10 12 Ukraine 11.64
11 49 Zimbabwe 11.41
12 50 Azerbaijan 10.79
13 24 New Zealand 10.45
14 45 Lithuania 10.45
15 4 Australia 9.54
16 54 Cameroon 9.41
17 30 Slovakia 8.83
18 26 Belarus 8.74
19 15 Greece 8.64
20 16 Norway 8.56
21 35 Uzbekistan 8.54
22 44 Croatia 7.94
23 58 Korea, North (DPR of Korea) 6.18
24 59 Latvia 5.88
25 3 Russia 5.80
26 55 Dominican Republic 4.70
27 57 United Arab Emirates 4.68
28 19 Sweden 4.63
29 36 Morocco 4.40
30 72 Eritrea 4.25
31 65 Estonia 3.80
32 37 Denmark 3.79
33 40 Kazakhstan 3.48
34 39 Chile 3.33
35 17 Netherlands 3.23
36 9 Korea, South 2.94
37 27 Austria 2.82
38 73 Mongolia 2.77
39 63 Serbia and Montenegro (Yugoslavia) 2.67
40 42 Czech Republic 2.55
41 23 Poland 2.38
42 53 Israel 2.27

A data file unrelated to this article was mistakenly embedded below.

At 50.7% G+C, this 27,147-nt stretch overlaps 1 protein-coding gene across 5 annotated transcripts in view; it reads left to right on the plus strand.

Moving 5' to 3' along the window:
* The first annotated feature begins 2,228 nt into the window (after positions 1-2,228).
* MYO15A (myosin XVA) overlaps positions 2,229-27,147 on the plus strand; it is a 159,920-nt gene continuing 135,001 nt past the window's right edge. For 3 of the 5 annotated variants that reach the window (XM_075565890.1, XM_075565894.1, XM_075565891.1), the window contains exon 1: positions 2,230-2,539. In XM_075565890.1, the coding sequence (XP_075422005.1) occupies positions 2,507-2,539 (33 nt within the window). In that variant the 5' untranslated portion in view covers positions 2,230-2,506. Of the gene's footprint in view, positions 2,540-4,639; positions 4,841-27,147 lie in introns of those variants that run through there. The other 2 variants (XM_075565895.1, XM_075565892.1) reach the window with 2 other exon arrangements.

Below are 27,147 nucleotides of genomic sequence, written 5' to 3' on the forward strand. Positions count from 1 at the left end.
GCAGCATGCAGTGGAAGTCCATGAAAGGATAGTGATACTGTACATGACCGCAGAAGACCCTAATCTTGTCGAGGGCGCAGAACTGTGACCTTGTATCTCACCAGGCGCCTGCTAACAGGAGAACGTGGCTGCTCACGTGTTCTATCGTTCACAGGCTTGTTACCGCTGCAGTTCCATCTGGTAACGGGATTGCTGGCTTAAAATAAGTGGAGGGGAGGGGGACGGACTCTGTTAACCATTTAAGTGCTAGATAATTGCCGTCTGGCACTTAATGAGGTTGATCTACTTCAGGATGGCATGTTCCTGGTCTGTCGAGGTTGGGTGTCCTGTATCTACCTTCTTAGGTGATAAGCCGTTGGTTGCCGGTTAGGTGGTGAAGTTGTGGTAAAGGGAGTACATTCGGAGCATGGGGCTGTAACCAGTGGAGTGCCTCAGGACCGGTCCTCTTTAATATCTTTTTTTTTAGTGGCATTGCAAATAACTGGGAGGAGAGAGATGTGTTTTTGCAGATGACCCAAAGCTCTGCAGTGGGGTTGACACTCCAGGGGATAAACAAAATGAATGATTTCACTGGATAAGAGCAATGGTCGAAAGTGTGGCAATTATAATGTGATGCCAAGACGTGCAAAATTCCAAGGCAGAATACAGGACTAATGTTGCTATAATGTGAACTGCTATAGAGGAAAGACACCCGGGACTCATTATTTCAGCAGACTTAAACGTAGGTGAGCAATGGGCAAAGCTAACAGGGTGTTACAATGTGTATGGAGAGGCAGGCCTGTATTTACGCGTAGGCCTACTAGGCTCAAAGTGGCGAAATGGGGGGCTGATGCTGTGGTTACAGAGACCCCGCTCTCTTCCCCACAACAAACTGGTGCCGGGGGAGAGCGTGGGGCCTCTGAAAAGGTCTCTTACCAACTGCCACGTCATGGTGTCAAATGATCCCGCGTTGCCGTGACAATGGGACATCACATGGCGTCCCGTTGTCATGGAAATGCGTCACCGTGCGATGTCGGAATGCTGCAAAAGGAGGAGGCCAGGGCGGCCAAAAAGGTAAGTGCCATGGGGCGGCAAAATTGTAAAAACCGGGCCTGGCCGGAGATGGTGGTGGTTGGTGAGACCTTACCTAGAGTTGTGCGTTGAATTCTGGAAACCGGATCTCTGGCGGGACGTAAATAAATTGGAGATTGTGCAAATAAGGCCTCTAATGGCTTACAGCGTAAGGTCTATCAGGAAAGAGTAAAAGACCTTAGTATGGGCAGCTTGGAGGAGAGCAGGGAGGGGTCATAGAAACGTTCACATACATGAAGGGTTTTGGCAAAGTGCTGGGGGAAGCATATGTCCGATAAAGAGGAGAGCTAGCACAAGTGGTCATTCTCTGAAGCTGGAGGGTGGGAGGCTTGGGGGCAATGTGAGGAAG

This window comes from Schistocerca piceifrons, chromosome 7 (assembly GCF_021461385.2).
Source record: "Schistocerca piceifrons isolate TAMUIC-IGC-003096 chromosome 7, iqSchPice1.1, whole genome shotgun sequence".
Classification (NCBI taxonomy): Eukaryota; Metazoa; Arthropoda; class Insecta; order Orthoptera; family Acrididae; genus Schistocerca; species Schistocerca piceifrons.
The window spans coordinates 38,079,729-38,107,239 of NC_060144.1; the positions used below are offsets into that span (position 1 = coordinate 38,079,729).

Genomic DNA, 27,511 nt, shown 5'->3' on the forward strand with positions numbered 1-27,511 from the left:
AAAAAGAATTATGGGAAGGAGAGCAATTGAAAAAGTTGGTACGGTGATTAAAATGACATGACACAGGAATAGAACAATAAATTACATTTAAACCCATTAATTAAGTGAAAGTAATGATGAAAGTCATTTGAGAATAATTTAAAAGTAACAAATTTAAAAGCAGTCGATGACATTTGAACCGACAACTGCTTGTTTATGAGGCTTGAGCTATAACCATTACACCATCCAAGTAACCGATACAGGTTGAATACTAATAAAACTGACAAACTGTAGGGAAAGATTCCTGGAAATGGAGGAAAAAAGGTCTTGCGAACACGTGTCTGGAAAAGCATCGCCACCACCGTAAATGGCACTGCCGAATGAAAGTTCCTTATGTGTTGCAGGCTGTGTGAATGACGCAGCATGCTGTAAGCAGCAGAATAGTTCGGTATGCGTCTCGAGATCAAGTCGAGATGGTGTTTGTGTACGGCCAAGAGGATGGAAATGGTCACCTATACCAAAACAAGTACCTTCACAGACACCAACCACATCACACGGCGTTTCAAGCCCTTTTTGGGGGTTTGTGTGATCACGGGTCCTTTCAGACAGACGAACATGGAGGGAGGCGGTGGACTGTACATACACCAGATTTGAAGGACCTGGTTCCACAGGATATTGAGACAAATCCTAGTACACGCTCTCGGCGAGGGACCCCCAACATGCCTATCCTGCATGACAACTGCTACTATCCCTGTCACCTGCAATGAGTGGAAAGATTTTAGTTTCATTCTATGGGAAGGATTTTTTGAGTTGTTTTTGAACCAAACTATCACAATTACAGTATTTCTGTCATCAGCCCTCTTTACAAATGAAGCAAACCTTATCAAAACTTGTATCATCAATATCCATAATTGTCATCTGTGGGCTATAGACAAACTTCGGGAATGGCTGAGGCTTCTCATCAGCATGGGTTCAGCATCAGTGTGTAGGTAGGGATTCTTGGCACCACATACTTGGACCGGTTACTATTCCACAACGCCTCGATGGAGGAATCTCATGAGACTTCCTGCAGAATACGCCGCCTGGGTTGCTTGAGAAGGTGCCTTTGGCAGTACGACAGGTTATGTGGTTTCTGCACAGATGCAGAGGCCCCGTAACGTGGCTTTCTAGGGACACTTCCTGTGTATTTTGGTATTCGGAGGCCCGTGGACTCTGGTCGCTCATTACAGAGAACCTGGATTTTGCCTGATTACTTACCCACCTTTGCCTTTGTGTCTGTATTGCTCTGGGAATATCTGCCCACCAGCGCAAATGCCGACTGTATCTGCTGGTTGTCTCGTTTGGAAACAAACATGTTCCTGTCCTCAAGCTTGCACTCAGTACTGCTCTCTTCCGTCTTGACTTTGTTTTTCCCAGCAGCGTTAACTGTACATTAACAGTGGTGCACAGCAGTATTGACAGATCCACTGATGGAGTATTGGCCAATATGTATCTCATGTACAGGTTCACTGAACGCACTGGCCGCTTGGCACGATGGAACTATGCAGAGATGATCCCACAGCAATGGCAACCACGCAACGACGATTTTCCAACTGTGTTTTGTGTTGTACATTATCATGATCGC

43 56 Ireland 2.22
44 8 Italy 2.08
45 7 France 2.08
46 6 Germany 1.98
47 64 Slovenia 1.97
48 25 Thailand 1.89
49 22 Turkey 1.85
50 10 United Kingdom (Great Britain) 1.77
51 2 China 1.47
52 31 Taiwan (Chinese Taipei) 1.43
53 47 Switzerland 1.39
54 38 Argentina 1.39
55 20 Spain 1.37
56 29 Iran 1.30
57 75 Trinidad and Tobago 1.27
58 5 Japan 1.23
59 68 Paraguay 1.23
60 46 Egypt 1.12
61 21 Canada 1.05
62 1 United States 1.00
63 51 Belgium 0.94
64 43 South Africa 0.87
65 18 Brazil 0.83
66 62 Finland 0.46
67 48 Indonesia 0.44
68 61 Portugal 0.39
69 69 Nigeria 0.25
70 74 Syria 0.22
71 70 Venezuela 0.21
72 66 Hong Kong 0.16
73 60 Mexico 0.12
74 71 Colombia 0.06
75 67 India 0.01

A strong showing by a few of the Caribbean nations and several former Soviet countries are up there too.  India on the other hand… they just suck at sport I guess.  Too bad crickets not an Olympic sport.

So, Cuba can boast that is they were as rich as the USA, they’d get a HEAP more medals… and so can many other nations.

Please Note:  lots of assumptions and simplifications have been made during this exercise.  This exersie was done purely to satisfy my curiousity as to which nation MIGHT be the best if wealth didn’t buy Olympic success.

{originally posted on http://kekoc.com/mt/archives/001109.html#001109}